|—||Miles Henstridge, Junior Member in Honorable Standing of the Dathart University Board of Regents|
Every day I wake up to about 10-15 new spambot reblogs/likes. Anyone have advice on dealing with this bullshit?
For as much as I admire the Lady Doctor’s intellect, it is her hands at which I marveled today. They are such tiny, fragile things that one might not think the doctor capable of the mechanical aptitude she possesses. Yet, I should warn any who might consider underestimating her that they will proven quite in error!
Yet, today’s meeting did not come without what I feel was undue delay.
Yet, today’s meeting did not come without what I feel was undue delay. The doctor insisted upon waiting, in her words, “another few days, at most” before coming to call, as she did not wish to waste my time doing so without the proper pieces needed to repair my arm. No amount of assurances that I should hope to share her company even without the repairs would assuage her. I could not help but wonder that she did not value my company as greatly as I hers.
This thought gnawed at me the entire week prior to our meeting, until by the time she arrived, I had grown bitter at the mistreatment, and resentful of thoughts of her. In fact, I had considered quitting the town entirely and returning home to tinker with my arm on my own.
When she arrived at Mulrainey House in her burgundy dress and carrying her pale gold parasol in one gloved hand and leather-bound toolkit in the other, all such feelings were cast aside in an instant. I welcomed her in and instructed Miss Jameson to find someone to help the doctor with her belongings, but true to her nature, Ileana handed Miss Jameson her parasol and gloves, and retained the cumbersome toolkit for herself.
As the last finger slipped free of the gloves, I at last caught full sight of the delicate hands of the doctor. I hasten to point out that her skin was tough, and scarred in more than one place. Yet for all the working hours her hands spoke of, they looked to my eye as a flower might after it had weathered a squall, its soft beauty contained in its resilient remainder.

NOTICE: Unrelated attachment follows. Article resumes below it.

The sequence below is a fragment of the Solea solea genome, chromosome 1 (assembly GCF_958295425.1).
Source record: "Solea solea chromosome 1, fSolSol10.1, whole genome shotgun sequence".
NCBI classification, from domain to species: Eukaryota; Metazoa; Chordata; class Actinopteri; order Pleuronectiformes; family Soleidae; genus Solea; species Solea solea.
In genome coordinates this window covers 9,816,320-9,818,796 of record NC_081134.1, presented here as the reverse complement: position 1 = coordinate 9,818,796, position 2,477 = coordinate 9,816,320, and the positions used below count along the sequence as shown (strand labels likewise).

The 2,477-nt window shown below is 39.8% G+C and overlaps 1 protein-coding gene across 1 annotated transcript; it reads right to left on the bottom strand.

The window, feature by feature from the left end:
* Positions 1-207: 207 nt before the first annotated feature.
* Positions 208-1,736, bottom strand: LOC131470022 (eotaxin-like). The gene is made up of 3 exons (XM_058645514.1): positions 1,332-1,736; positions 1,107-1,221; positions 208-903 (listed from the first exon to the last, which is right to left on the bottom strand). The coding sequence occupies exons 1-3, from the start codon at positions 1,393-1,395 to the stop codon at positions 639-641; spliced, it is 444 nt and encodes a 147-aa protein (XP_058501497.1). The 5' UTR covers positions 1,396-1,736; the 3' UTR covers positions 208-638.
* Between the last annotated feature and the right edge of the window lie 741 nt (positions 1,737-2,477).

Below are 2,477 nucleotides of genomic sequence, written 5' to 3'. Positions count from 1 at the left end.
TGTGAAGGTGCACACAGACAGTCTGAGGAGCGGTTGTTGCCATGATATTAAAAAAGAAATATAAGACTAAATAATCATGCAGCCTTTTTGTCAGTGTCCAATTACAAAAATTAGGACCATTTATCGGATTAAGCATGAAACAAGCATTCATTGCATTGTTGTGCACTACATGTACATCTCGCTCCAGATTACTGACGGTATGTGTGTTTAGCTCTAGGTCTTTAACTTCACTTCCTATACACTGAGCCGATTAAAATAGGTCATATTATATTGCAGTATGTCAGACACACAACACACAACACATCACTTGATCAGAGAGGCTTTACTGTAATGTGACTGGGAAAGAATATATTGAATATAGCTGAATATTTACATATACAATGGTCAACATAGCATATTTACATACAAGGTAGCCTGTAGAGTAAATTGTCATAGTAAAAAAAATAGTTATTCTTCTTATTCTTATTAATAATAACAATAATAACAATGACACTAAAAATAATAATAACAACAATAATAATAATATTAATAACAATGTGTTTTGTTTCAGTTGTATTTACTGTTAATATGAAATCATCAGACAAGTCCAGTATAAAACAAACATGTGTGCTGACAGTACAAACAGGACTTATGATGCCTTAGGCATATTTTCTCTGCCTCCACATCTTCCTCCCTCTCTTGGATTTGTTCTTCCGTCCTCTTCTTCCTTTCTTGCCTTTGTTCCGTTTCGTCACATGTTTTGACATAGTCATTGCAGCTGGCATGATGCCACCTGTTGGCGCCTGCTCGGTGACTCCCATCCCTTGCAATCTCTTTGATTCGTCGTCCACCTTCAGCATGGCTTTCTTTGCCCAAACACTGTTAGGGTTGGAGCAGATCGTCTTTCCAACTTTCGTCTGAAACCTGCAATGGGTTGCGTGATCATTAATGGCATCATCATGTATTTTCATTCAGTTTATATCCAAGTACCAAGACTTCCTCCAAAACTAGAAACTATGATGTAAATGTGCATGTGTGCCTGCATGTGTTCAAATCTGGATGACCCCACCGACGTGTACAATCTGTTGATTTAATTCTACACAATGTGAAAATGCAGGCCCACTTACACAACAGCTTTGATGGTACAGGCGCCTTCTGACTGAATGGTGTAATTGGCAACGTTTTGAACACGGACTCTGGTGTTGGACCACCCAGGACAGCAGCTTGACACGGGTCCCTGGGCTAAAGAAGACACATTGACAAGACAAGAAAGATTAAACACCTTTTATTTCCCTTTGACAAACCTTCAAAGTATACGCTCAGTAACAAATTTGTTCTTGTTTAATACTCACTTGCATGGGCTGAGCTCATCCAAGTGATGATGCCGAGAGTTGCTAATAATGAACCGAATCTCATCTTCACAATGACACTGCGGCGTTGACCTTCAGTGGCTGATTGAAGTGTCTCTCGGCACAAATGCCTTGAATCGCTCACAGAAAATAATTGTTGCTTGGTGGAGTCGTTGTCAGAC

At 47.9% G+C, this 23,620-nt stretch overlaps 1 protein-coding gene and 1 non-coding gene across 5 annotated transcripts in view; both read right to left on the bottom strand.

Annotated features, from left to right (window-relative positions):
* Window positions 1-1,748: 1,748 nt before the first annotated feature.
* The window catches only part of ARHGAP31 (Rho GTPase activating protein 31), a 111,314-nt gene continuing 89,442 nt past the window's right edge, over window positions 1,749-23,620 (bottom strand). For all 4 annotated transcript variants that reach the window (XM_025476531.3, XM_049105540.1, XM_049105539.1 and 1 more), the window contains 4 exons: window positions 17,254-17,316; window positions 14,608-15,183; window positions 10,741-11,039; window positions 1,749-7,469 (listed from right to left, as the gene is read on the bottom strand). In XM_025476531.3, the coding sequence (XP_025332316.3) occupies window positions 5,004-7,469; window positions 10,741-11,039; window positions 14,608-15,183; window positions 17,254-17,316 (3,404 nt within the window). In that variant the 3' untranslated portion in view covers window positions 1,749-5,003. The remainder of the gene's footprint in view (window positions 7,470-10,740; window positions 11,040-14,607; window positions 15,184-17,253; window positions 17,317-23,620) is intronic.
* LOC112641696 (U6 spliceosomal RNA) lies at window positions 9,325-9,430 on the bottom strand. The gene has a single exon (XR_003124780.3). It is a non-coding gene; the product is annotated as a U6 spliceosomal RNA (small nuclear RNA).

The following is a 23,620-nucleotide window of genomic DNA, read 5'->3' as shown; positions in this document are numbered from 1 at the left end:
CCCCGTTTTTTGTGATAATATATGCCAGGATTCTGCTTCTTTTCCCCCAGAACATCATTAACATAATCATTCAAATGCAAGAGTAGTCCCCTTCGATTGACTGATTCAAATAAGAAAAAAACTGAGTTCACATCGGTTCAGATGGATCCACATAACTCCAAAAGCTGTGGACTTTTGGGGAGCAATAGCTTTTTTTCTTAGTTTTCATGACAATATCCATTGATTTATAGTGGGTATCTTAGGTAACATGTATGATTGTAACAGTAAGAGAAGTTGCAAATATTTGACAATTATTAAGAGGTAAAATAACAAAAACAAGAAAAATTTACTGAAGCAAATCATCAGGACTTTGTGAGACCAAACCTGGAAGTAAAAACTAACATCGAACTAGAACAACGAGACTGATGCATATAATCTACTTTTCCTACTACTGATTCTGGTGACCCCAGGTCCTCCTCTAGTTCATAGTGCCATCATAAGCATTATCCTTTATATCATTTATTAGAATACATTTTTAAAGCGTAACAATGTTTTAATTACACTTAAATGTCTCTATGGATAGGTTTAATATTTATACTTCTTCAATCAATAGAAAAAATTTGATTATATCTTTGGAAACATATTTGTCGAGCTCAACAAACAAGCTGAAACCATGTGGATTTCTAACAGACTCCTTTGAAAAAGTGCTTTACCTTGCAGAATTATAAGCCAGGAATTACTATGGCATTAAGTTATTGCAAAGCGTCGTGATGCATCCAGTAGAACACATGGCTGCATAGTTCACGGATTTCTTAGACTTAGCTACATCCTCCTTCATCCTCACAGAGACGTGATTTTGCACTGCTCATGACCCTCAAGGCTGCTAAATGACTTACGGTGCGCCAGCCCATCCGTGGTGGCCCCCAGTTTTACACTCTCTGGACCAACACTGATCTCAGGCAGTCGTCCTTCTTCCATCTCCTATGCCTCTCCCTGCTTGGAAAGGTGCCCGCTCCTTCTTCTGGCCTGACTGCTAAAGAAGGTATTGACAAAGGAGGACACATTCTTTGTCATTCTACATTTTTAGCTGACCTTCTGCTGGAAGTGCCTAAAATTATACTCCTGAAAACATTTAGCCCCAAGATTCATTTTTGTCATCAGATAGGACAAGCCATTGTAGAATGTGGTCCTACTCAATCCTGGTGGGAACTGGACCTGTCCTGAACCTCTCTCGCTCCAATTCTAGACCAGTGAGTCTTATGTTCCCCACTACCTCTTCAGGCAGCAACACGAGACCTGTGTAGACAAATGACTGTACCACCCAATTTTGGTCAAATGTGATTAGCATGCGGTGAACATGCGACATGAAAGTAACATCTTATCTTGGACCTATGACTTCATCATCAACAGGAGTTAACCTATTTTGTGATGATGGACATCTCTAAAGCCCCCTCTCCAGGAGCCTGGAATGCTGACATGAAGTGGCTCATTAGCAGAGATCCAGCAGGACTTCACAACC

I am not one often prone to such deplorably vivid prose, but where Ileana is concerned I find it difficult to resist.
After a regrettably silent lunch, Ileana and I retired to the sitting room which she turned into a makeshift workshop. I was worried about the potential damage her work might do to the end table which normally rested comfortably next to the chaise, as brass and fine cherry wood do not do well when the former is rubbed harshly against the latter. Doctor Winthrop paid it no mind, though, and set about working.
Her hands moved with such alacrity that I could not make heads or tails of what she was doing.
Her hands moved with such alacrity that I could not make heads or tails of what she was doing. She removed a long rod with a sharp snap which made me flinch. It was not a truly painful experience, but my mind conjured the echo of what such a pain might have felt like. The result was another tingling sensation in the space once occupied by my flesh limb. She discarded the brass rod on the table, whereupon it rolled off and clattered to the floor. I reached down to retrieve it, but she pressed the tips of her fingers into my chest and pushed until I sat upright again. She ignored the rod from that point on.
She withdrew a similar piece from her toolkit and snapped it into the gear assembly that had been exposed by the removal of the first. As soon as it was in place, the tingling sensation faded away. Next, Ileana took a hammer and awl and tapped two of the teeth of a gear back into place; apparently she had indeed broken the first one out. I was nothing if not thankful that metal was malleable and not brittle, like bone.